Police have arrested several men in connection with a bomb attack on an airport in the southern Philippines which killed at least 19 people and injured more than 100.
The injured were rushed to Davao hospital
President Gloria Arroyo was told by the national police that they had "several men in custody being interrogated for committing these murders," her spokesman Ignacio
He did not give details of the identities of those detained.
The explosion ripped through a packed waiting area in Davao City airport on the southern Philippine island of Mindanao at around 1715 (0915 GMT) on Tuesday.
"This is a brazen act of terrorism that will not go unpunished," President Arroyo said, in a statement read on DZBB radio by Mr Bunye.
An American is confirmed to be among the 19 who died, but the nationalities of the other victims have not yet been released.
The BBC's John McLean in Manila says it does not appear that Americans were specifically targeted.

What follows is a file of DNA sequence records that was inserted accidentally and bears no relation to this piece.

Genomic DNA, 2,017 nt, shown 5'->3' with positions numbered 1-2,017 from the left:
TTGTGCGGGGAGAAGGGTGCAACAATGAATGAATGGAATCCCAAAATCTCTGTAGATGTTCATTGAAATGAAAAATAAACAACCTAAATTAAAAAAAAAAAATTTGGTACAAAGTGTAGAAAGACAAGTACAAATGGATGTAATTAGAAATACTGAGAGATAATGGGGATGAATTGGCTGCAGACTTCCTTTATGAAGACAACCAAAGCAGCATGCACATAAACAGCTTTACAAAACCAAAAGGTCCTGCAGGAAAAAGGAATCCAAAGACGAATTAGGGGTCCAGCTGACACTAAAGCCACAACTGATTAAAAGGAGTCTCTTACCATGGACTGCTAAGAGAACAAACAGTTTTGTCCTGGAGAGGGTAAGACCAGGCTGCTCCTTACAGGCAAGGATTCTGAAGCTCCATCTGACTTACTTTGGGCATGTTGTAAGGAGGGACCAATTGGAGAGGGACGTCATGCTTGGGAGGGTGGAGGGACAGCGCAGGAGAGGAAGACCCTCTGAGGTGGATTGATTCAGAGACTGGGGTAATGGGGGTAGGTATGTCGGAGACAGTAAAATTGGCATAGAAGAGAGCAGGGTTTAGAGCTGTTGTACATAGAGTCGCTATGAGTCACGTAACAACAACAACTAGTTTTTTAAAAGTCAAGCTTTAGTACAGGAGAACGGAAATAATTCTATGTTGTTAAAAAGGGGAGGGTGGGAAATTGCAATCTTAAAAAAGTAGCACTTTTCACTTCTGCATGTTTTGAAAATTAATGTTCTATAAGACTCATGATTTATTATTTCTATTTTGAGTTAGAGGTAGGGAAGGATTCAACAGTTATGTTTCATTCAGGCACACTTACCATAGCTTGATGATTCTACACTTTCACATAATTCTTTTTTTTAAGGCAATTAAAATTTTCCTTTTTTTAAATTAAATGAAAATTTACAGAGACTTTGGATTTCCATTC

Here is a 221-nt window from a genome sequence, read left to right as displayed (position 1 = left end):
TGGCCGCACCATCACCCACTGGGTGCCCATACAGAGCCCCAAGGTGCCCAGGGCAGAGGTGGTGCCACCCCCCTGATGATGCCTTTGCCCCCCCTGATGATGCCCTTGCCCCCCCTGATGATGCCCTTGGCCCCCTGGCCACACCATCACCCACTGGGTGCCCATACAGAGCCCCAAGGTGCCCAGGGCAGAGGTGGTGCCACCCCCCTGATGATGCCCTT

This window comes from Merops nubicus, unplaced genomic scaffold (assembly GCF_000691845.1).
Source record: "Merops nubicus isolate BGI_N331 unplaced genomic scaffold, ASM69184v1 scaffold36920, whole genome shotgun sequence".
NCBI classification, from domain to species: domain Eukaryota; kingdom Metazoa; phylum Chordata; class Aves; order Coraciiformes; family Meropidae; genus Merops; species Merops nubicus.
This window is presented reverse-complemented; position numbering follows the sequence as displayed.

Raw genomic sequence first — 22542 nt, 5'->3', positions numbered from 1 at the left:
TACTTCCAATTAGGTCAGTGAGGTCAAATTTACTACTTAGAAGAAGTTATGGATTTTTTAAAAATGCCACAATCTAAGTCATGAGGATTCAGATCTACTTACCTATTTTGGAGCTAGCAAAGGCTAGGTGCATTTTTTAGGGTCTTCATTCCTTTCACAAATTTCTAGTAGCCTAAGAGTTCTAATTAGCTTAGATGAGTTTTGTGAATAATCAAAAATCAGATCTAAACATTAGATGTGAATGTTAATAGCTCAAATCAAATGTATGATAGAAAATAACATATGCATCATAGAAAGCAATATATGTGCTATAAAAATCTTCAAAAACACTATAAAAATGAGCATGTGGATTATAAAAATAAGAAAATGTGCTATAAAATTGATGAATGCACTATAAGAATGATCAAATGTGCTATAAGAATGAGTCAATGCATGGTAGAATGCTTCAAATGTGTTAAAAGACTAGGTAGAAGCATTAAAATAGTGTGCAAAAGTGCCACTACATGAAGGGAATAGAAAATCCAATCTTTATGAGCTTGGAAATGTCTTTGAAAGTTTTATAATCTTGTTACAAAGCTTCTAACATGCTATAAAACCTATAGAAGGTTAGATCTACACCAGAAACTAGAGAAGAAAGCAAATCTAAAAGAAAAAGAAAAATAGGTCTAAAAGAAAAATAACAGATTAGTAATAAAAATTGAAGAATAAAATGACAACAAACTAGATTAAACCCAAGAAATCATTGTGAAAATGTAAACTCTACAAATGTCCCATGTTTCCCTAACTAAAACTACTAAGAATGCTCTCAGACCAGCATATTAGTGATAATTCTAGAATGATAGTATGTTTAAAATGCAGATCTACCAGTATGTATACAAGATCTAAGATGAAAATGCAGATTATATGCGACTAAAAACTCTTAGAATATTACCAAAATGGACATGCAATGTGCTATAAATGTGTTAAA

Shortly after the attack two further explosions were reported at a bus station and government clinic, though there were no reports of serious injuries.
Speculation has been mounting about the identity of those responsible for the attack.
In the past, rebels from the Moro Islamic Liberation Front have been blamed by the military for a string of attacks on the island. They included a car-bomb explosion at Cotabato airport last month, which killed one and injured another six people.
The Abu Sayyaf militant group - and another two factional organisations - have also been blamed for attacks in the region.
American troops are in the southern Philippines training the security forces in counter-terrorism. The possibility of al-Qaeda involvement is not being ruled out.
The airport explosion is reported to have happened shortly after a Cebu Pacific
Many of the victims were rushed to the Davao City Medical Centre, according to local television reports.
Flights to and from Davao were suspended until further notice.
Davao City, about 1,000 km (600 miles) south of Manila, is
the largest city on the island of Mindanao, and has a largely Christian population and a reputation for relative calm.
Mindanao is mired in factional fighting, with government troops clashing regularly with Muslim separatist rebels.
The rebels have been fighting for a separate Muslim
homeland in the southern Philippines for three
army said on Tuesday it had killed 14 rebels in fighting on the island.
Mindanao was also hit by a major power cut on Tuesday, for the second time in a week, amid rumours of a suspected sabotage by guerrilla groups.